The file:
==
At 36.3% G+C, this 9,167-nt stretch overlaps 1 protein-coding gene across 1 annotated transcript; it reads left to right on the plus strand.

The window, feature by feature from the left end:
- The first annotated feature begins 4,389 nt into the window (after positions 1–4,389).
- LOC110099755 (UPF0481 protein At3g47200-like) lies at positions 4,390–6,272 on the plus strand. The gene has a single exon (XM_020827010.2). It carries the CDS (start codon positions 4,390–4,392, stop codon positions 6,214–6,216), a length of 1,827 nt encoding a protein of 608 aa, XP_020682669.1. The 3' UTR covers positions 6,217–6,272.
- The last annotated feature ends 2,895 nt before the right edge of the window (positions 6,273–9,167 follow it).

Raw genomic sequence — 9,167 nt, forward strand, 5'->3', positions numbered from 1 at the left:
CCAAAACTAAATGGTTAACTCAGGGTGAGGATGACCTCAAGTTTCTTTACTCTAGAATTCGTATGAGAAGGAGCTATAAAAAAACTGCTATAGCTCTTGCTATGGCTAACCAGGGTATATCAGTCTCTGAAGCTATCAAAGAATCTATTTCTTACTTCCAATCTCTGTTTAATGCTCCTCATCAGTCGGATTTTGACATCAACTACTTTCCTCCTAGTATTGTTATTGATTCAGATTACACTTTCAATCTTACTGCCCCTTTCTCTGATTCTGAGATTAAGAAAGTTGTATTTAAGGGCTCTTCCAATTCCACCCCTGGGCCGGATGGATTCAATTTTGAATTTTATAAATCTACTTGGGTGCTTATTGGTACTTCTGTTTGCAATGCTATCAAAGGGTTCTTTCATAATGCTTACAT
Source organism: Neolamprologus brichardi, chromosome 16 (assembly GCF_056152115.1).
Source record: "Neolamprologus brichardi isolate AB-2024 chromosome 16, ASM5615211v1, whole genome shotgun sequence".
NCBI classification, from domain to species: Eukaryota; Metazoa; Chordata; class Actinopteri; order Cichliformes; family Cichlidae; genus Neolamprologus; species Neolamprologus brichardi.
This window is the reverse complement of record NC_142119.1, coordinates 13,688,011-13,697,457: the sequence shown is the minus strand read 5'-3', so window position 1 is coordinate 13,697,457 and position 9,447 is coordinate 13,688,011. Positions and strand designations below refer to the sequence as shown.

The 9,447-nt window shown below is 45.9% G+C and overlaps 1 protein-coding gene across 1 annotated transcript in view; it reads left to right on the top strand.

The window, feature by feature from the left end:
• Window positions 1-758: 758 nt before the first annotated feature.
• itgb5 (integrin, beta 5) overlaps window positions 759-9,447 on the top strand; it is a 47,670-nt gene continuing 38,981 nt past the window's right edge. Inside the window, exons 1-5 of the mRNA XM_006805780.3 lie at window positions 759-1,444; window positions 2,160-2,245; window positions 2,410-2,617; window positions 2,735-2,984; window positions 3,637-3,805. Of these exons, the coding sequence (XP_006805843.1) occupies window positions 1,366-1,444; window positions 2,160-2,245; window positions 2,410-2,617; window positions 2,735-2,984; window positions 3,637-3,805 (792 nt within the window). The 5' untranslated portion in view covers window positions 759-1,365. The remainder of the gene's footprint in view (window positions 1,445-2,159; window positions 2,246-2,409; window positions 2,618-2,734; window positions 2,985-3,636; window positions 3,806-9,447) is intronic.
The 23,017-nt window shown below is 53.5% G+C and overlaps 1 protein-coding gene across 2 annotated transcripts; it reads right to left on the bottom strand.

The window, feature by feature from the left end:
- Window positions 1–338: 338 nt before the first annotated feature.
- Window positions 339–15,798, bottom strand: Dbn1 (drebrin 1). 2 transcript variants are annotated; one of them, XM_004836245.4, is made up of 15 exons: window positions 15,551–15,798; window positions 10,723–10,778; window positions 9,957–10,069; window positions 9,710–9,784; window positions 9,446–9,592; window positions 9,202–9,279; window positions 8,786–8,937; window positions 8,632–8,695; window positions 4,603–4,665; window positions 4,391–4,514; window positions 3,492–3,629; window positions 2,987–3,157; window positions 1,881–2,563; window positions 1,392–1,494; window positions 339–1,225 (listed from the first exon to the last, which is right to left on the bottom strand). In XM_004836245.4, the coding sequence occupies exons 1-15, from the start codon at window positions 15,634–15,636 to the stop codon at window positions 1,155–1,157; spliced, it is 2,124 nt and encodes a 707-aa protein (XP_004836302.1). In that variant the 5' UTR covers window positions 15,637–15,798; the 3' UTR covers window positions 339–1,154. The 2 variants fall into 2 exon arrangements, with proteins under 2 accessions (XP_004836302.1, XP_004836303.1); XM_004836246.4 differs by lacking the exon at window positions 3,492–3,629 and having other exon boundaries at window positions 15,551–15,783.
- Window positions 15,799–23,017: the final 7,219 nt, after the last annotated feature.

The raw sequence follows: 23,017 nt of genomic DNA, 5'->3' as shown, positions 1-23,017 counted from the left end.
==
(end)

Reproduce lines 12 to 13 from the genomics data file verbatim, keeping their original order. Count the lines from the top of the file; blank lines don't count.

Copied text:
The 9,447-nt window shown below is 45.9% G+C and overlaps 1 protein-coding gene across 1 annotated transcript in view; it reads left to right on the top strand.

The window, feature by feature from the left end: